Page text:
2. Disruption helps brands grow: Beyond a mere advertising vanity ambition, it is critical to find new spaces and ways to engage with consumers as this has a direct impact on business growth. Kantar Millward Brown showed that brands consumers perceive as creative but not disruptive had grown their brand value by an average of 69% over the period. However, brands seen as disruptive, i.e.,shaking things up, have grown even more, boosting brand value by 123%. A good illustration is within the luxury sector, where brands will push the boundaries of communication.


3. Patience is key to grow brands: As key marketing effectiveness research showcases, it is vital to balance long- and short-term marketing levels. More and more brands are rebalancing budgets to protect a healthy brand investment that will result in driving demand that performance channels can help pick up and convert. But this requires patience and courage to stay away from short-term gains to build a more robust long-term brand. This is particularly relevant in a world where the digital walled gardens are growing ever more powerful, and the pace of change accelerates.


4. Scarcity matters: In a world of abundance of choices and instant gratification, it is interesting to see how brands have created value but pushing limited editions. This is particularly true of the fashion vertical where brand hype is critical to overall success. Streetwear brands were the first to understand that by mixing social and scarcity, you could effectively supercharge the supply-and-demand model. The most famous example is Supreme who elevated drop of limited collections into an artform and ruthless model. This cult clothing brand founded as a small skate shop in downtown New York City in 1994 and is now estimated to be worth a billion dollars. Armies of fashion-forward fans fuelled by social will actively seek out the next drop. The brand’s most iconic stunt to showcase the power of the tactic was selling red clay bricks for up to 1000 dollars.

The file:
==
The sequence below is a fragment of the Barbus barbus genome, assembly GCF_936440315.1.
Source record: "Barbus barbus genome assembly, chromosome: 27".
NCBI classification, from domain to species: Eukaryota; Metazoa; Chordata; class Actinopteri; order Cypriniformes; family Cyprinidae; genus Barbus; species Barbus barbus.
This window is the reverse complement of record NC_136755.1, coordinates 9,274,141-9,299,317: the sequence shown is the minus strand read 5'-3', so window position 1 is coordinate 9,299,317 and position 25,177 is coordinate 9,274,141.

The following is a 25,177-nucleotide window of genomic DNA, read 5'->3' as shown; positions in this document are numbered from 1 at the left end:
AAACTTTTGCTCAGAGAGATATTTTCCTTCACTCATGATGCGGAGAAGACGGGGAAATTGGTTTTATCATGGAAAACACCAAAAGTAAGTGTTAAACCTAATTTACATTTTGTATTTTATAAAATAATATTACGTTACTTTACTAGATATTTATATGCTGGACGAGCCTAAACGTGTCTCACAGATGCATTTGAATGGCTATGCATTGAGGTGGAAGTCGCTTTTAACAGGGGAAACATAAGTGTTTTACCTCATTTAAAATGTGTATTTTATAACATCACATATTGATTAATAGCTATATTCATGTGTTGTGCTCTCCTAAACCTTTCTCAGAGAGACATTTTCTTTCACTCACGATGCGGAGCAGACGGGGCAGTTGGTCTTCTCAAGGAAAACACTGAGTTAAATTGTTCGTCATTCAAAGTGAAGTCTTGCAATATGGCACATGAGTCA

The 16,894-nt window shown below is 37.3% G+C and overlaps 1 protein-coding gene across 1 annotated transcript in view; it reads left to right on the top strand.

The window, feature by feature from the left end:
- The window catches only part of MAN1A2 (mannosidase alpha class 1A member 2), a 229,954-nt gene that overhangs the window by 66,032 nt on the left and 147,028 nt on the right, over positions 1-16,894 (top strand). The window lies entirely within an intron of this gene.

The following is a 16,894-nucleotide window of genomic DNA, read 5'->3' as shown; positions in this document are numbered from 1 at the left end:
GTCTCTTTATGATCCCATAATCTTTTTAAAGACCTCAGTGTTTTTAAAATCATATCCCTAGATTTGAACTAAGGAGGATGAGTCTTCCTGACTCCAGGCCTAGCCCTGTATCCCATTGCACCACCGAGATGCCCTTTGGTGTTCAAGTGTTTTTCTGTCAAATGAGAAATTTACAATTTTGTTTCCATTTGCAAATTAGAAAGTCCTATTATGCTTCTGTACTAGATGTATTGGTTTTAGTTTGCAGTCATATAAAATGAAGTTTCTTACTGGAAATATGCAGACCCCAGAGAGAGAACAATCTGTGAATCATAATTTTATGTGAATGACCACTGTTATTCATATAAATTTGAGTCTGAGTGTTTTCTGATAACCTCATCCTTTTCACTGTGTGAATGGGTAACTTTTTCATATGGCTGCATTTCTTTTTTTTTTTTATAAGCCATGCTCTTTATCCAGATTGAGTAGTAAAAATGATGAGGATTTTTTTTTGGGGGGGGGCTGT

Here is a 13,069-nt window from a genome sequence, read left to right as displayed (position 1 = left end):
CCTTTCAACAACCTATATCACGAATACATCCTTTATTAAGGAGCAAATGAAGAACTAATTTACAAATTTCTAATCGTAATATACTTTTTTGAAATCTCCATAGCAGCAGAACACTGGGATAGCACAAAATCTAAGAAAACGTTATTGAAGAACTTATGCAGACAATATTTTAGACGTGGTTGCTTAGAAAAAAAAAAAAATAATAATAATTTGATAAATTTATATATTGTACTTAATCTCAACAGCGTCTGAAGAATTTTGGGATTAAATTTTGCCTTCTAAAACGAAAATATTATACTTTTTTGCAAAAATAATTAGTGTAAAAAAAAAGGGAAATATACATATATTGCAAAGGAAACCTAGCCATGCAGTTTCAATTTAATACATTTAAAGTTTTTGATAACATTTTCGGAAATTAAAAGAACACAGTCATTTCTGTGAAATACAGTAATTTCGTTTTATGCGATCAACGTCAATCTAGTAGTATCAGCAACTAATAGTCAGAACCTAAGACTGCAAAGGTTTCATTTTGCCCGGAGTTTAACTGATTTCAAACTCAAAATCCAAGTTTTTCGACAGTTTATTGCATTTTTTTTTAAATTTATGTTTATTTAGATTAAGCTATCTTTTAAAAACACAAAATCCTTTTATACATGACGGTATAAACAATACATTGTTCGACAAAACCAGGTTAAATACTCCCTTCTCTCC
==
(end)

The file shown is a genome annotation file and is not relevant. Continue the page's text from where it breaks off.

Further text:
Burberry has pushed the luxury fashion boundaries with the introduction of B-series, the first social-only product drop for a luxury brand. The first product drop launched in 2018 and sold out in less than 24 hours. Since then, the luxury house has been dropping a selection of products on the 17th of every month for 24 hours only on Instagram, WeChat, Kakao and Line. This has been instrumental in attracting both new younger customers and generating brand heat across social channels. It has also paved the way to leading in social commerce innovation.


5. Know what makes ’em tick: Leverage data and digital to allow for playful messaging to relevant segments that matter. You know what makes them tick. With more data points than ever before, paint the clearest picture of your audience’s motivation and behaviours, and take these key insights and apply them efficiently. Relevance matters, yet don’t fall into the over personalisation trap. Very few brands and moments require complex dynamic personalisationIn the same way you would cluster audiences into significant sizes, leverage digital to deploy relevant clusters of messaging that can achieve significant reach and business impact.



Jean-Guillaume Paumier

Global Digital Partner